Hydrobiologia

, Volume 746, Issue 1, pp 433–444

A whole-lake experiment to control invasive rainbow smelt (Actinoperygii, Osmeridae) via overharvest and a food web manipulation

  • Jereme W. Gaeta
  • Thomas R. Hrabik
  • Greg G. Sass
  • Brian M. Roth
  • Stephen J. Gilbert
  • M. Jake Vander Zanden
Invasive Species

DOI: 10.1007/s10750-014-1916-3

Cite this article as:
Gaeta, J.W., Hrabik, T.R., Sass, G.G. et al. Hydrobiologia (2015) 746: 433. doi:10.1007/s10750-014-1916-3

Abstract

Invasive rainbow smelt (Osmerus mordax) have spread rapidly throughout inland lakes of North America with detrimental effects on several native fishes. To test for the potential to control this species, we conducted an experimental removal of rainbow smelt in Sparkling Lake, Wisconsin during 2002–2009. We combined intensive spring harvest of rainbow smelt with an effort to increase predation on this invasive through restricted angler harvest of walleye and increased stocking of walleye (Sander vitreus). Over 4,170 kg of rainbow smelt were harvested during the experiment; up to 93% of adults were removed annually. We observed a significant decline in rainbow smelt gillnet catches during the removal. However, rainbow smelt relative abundances began increasing upon cessation of the removal effort. Bioenergetics modeling suggested that despite achieving higher than the regional average walleye densities, walleye consumed only a fraction of the rainbow smelt standing stock biomass. Our findings suggest that removal of rainbow smelt from invaded lakes may be difficult, and reinforce the importance of prevention as a strategy to limit the expansion of this invasive fish.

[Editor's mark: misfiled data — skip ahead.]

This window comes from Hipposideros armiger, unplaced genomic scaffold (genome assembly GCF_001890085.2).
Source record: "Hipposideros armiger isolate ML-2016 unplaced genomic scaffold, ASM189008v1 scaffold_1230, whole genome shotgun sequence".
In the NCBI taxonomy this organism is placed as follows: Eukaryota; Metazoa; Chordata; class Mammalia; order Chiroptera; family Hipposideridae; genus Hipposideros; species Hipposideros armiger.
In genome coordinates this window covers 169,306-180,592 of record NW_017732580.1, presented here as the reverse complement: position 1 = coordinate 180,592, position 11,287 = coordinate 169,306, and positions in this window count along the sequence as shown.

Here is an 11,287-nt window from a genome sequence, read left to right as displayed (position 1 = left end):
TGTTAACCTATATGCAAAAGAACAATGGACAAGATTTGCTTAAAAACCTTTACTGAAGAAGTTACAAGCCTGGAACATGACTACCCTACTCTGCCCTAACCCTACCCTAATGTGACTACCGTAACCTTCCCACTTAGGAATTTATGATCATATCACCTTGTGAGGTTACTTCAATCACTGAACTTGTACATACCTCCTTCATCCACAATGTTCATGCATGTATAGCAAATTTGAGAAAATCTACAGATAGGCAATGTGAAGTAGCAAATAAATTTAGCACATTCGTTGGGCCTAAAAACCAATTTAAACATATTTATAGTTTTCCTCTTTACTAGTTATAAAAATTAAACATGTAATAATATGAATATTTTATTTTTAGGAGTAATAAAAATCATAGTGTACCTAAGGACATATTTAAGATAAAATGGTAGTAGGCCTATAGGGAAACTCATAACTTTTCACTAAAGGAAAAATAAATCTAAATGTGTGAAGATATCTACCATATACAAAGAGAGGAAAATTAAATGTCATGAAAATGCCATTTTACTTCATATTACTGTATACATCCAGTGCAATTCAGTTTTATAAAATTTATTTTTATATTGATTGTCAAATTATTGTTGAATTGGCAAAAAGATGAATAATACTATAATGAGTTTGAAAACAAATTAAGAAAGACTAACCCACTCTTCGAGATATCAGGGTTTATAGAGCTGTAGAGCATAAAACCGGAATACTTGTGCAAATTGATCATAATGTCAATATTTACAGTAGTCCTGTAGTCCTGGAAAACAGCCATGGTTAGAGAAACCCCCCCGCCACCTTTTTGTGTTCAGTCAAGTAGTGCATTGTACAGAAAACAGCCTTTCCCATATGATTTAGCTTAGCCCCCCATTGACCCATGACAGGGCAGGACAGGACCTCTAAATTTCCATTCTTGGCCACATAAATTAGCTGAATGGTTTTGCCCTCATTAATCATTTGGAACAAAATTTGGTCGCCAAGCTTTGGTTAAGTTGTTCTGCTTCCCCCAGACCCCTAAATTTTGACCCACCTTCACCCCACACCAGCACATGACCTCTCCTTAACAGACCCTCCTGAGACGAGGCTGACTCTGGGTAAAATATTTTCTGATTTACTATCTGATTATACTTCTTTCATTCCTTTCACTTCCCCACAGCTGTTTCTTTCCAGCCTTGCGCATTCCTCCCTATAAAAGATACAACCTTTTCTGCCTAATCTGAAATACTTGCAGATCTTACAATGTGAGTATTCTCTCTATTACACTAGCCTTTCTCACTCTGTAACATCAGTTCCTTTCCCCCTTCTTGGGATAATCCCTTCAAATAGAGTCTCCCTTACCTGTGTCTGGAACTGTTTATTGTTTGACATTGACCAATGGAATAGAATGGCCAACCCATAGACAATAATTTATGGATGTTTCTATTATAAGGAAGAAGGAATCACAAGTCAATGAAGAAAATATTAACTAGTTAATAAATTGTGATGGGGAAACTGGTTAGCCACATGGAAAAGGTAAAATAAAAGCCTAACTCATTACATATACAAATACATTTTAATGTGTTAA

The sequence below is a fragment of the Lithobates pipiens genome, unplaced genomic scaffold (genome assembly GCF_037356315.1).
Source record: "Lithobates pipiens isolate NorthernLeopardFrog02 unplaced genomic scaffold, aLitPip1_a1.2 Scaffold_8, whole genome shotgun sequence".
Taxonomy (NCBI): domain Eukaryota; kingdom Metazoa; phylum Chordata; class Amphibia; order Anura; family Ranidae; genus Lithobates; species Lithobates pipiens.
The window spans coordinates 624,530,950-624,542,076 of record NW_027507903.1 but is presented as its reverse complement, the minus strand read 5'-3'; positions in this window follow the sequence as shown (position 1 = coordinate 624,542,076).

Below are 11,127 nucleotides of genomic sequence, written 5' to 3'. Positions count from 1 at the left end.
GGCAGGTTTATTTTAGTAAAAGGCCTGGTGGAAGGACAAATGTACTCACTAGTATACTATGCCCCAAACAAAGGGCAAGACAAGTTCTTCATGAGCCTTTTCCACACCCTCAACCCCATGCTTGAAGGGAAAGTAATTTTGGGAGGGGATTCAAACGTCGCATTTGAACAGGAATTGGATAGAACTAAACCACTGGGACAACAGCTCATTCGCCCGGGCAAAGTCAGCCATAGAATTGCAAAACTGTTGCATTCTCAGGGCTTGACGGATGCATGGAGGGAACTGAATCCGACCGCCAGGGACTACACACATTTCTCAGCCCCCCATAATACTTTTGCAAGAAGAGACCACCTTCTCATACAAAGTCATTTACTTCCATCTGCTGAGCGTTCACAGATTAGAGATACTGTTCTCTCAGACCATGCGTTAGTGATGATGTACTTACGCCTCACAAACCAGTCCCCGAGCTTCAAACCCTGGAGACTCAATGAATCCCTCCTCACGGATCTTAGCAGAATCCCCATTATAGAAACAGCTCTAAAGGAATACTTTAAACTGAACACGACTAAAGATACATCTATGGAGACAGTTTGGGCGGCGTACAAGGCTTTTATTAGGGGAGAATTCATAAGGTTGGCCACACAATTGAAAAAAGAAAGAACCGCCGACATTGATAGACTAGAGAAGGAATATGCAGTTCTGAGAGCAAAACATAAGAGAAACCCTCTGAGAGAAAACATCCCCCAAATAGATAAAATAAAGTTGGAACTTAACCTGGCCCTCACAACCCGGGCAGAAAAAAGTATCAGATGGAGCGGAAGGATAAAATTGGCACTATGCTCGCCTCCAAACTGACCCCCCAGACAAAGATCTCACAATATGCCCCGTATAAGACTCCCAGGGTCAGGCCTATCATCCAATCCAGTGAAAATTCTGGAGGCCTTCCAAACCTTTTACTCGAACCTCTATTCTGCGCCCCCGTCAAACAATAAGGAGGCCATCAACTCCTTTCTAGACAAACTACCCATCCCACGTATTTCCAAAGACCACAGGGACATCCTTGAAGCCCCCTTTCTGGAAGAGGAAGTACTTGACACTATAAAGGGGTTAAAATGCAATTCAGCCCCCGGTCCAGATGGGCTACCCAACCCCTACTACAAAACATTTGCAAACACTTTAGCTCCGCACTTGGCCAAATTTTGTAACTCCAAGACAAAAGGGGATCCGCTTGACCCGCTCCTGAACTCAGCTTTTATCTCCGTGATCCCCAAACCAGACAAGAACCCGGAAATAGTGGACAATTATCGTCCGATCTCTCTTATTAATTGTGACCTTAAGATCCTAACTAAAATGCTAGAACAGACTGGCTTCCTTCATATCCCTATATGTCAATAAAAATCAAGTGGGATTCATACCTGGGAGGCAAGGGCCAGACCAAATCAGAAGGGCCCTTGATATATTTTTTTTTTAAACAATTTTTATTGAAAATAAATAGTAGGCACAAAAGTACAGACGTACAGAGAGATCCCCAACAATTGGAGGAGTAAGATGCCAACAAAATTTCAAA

Keywords

Bioenergetics Overharvest Rainbow smelt (Osmerus mordaxWalleye (Sander vitreus

Copyright information

© Springer International Publishing Switzerland 2014

Authors and Affiliations

  • Jereme W. Gaeta
    • 1
    • 2
  • Thomas R. Hrabik
    • 3
  • Greg G. Sass
    • 4
  • Brian M. Roth
    • 5
  • Stephen J. Gilbert
    • 6
  • M. Jake Vander Zanden
    • 1
  1. 1.Center for LimnologyUniversity of Wisconsin – MadisonMadisonUSA
  2. 2.Department of Watershed Sciences and the Ecology CenterUtah State UniversityLoganUSA
  3. 3.Department of BiologyUniversity of Minnesota – DuluthDuluthUSA
  4. 4.Escanaba Lake Research StationWisconsin Department of Natural ResourcesBoulder JunctionUSA
  5. 5.Department of Fisheries and WildlifeMichigan State UniversityEast LansingUSA
  6. 6.Bureau of Fisheries ManagementWisconsin Department of Natural ResourcesWoodruffUSA

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